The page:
Twitter on Friday disclosed a security glitch that could have allowed people to unmask account holders who tweeted under pen names.
“If you operate a pseudonymous Twitter account, we understand the risks an incident like this can introduce and deeply regret that this happened,” the company stated.
The tech company says it learned in January of a vulnerability -- present since a June 2021 update -- that allowed anyone who submitted an email address or phone number to Twitter's systems to discover what account was associated with that information.
Twitter also says it discovered last month that someone who may have exploited the glitch was offering to sell information he or she had compiled.
"After reviewing a sample of the available data for sale, we confirmed that a bad actor had taken advantage of the issue before it was addressed," Twitter wrote.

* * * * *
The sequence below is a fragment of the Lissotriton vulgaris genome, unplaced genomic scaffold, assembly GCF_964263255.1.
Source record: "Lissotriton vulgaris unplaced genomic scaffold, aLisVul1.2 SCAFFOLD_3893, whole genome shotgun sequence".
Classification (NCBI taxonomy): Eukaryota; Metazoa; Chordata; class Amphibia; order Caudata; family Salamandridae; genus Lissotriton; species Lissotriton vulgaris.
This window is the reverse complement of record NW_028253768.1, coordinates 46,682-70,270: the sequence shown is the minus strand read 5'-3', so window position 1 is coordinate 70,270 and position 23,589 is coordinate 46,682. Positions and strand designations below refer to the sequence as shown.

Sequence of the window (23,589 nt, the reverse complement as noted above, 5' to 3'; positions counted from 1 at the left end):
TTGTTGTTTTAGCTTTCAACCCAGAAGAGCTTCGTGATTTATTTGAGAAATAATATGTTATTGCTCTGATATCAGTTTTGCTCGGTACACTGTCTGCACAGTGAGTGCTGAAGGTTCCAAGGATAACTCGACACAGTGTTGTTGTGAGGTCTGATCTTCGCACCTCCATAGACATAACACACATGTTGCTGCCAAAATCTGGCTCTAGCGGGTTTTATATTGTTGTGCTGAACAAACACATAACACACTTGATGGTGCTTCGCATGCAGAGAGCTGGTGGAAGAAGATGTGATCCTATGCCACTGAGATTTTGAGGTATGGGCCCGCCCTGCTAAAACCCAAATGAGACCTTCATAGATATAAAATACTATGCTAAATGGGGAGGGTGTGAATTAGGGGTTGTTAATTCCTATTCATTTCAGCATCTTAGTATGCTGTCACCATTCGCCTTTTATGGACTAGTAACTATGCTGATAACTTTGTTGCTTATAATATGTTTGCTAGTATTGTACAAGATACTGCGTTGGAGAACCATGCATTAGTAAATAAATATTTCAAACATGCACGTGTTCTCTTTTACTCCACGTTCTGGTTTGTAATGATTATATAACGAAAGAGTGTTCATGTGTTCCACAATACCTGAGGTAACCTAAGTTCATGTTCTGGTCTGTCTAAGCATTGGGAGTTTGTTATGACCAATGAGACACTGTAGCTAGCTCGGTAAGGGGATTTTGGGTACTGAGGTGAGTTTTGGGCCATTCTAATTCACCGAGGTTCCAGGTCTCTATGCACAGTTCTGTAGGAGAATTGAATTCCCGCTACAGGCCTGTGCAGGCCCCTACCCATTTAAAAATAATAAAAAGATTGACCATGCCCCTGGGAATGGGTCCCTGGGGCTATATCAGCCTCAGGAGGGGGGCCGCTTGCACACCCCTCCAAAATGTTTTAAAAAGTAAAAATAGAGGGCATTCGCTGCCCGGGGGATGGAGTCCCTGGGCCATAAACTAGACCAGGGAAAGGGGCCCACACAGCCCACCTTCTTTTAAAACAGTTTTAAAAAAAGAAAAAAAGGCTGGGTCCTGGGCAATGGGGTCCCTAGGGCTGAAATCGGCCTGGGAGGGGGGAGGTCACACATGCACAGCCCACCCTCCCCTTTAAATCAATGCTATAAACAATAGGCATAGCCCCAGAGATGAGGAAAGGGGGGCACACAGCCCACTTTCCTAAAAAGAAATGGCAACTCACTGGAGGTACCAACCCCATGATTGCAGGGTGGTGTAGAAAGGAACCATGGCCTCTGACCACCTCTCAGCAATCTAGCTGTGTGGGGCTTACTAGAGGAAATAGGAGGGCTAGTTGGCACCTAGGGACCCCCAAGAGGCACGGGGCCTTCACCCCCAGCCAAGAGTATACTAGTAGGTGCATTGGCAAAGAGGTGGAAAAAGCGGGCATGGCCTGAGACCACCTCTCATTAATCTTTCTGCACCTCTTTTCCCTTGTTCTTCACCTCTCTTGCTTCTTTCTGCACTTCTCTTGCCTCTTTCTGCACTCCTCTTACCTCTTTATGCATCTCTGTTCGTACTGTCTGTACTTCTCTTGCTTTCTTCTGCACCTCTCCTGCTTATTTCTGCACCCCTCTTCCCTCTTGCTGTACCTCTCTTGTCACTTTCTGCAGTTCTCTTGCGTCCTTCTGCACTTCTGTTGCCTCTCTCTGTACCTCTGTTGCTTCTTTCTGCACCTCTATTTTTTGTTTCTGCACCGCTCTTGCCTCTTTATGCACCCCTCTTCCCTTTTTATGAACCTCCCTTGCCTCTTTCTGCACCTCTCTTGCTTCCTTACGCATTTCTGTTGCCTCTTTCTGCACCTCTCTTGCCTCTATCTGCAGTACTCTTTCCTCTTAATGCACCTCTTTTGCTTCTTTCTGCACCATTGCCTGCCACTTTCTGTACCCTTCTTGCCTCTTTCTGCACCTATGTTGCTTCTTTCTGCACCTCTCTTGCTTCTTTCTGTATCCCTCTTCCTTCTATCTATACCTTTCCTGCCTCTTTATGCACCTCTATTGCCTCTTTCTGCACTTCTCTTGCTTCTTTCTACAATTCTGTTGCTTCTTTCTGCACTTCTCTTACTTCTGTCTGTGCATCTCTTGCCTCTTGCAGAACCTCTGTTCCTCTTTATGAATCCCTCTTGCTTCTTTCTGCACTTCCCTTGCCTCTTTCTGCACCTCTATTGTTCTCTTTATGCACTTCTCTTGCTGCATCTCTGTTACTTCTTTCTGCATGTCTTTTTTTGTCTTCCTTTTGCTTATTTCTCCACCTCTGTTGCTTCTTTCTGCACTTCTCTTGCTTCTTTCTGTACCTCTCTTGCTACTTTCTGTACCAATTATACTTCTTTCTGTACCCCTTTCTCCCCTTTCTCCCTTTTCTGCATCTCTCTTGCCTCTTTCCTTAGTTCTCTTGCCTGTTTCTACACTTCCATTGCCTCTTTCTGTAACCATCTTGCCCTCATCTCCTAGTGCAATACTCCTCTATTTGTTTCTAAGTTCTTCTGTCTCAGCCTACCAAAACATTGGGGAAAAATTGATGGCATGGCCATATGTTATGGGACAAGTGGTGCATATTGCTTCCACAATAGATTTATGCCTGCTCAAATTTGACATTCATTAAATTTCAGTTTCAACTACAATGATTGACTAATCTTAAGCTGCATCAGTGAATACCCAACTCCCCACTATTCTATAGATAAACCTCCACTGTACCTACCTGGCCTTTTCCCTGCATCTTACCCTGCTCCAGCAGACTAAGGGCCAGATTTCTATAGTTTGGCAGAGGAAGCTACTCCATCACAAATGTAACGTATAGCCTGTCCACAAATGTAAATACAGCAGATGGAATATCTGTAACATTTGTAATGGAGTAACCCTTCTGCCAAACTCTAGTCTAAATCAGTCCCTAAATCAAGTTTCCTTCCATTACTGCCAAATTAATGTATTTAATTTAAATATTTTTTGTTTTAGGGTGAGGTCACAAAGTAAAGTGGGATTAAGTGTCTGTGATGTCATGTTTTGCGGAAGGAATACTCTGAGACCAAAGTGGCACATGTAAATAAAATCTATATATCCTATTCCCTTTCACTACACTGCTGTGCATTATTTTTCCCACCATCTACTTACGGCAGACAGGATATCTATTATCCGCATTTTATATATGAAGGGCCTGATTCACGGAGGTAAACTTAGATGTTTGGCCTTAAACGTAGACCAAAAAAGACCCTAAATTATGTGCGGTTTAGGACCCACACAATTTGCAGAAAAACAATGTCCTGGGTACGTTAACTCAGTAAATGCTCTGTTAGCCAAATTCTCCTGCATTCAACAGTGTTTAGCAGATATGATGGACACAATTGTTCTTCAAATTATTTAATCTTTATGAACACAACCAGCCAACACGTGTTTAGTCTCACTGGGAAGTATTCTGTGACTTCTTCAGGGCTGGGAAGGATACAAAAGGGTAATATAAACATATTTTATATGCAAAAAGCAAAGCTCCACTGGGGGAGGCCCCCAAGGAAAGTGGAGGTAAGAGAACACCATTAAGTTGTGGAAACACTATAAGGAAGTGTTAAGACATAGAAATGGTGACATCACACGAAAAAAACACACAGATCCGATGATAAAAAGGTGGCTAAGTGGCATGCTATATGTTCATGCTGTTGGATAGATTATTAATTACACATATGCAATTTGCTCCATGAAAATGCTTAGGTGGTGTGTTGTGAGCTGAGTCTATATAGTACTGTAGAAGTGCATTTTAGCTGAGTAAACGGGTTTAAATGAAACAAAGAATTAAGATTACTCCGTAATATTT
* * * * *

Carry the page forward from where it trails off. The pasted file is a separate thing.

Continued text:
Twitter adds that it plans to notify people it can confirm were affected -- but hasn't been able to confirm everyone who may have been identified.
“We are publishing this update because we aren’t able to confirm every account that was potentially impacted, and are particularly mindful of people with pseudonymous accounts who can be targeted by state or other actors,” the company wrote.
News of this new security breach comes two months after the Federal Trade Commission fined Twitter $150 million for allegedly violating a 2011 consent decree that prohibited the company from misleading consumers about privacy. That consent order stemmed from allegations that security glitches at Twitter resulted in hackers obtaining access to some users' names, passwords and private messages.
Somewhat ironically, Twitter has fought to preserve users' anonymity in court and, in at least one case, was doing so while the security vulnerability was present.